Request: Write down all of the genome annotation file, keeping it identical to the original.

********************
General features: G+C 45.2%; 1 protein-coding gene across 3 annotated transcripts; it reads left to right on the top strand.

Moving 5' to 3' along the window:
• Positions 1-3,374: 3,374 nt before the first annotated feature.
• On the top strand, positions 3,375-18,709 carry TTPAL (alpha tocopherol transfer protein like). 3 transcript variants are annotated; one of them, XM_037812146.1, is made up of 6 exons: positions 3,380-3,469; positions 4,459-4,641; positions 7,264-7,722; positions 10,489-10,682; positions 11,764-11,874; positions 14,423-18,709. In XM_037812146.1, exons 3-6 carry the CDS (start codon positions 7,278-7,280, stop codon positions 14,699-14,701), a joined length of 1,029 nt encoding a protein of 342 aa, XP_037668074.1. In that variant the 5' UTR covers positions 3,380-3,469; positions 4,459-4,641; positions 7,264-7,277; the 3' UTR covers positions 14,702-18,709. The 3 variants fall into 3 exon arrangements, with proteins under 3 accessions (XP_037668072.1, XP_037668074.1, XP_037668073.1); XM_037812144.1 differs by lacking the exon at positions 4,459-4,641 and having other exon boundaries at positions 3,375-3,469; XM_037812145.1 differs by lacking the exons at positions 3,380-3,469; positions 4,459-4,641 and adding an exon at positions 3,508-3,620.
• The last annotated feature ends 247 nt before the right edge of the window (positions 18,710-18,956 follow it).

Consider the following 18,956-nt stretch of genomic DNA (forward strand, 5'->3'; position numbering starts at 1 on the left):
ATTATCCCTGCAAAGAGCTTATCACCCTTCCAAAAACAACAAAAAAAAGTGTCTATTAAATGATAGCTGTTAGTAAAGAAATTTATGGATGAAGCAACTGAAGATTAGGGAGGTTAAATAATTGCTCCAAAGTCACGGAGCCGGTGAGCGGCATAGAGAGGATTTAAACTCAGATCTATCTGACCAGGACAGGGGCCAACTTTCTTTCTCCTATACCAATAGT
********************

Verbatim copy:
General features: G+C 45.2%; 1 protein-coding gene across 3 annotated transcripts; it reads left to right on the top strand.

Moving 5' to 3' along the window:
• Positions 1-3,374: 3,374 nt before the first annotated feature.
• On the top strand, positions 3,375-18,709 carry TTPAL (alpha tocopherol transfer protein like). 3 transcript variants are annotated; one of them, XM_037812146.1, is made up of 6 exons: positions 3,380-3,469; positions 4,459-4,641; positions 7,264-7,722; positions 10,489-10,682; positions 11,764-11,874; positions 14,423-18,709. In XM_037812146.1, exons 3-6 carry the CDS (start codon positions 7,278-7,280, stop codon positions 14,699-14,701), a joined length of 1,029 nt encoding a protein of 342 aa, XP_037668074.1. In that variant the 5' UTR covers positions 3,380-3,469; positions 4,459-4,641; positions 7,264-7,277; the 3' UTR covers positions 14,702-18,709. The 3 variants fall into 3 exon arrangements, with proteins under 3 accessions (XP_037668072.1, XP_037668074.1, XP_037668073.1); XM_037812144.1 differs by lacking the exon at positions 4,459-4,641 and having other exon boundaries at positions 3,375-3,469; XM_037812145.1 differs by lacking the exons at positions 3,380-3,469; positions 4,459-4,641 and adding an exon at positions 3,508-3,620.
• The last annotated feature ends 247 nt before the right edge of the window (positions 18,710-18,956 follow it).

Consider the following 18,956-nt stretch of genomic DNA (forward strand, 5'->3'; position numbering starts at 1 on the left):
ATTATCCCTGCAAAGAGCTTATCACCCTTCCAAAAACAACAAAAAAAAGTGTCTATTAAATGATAGCTGTTAGTAAAGAAATTTATGGATGAAGCAACTGAAGATTAGGGAGGTTAAATAATTGCTCCAAAGTCACGGAGCCGGTGAGCGGCATAGAGAGGATTTAAACTCAGATCTATCTGACCAGGACAGGGGCCAACTTTCTTTCTCCTATACCAATAGT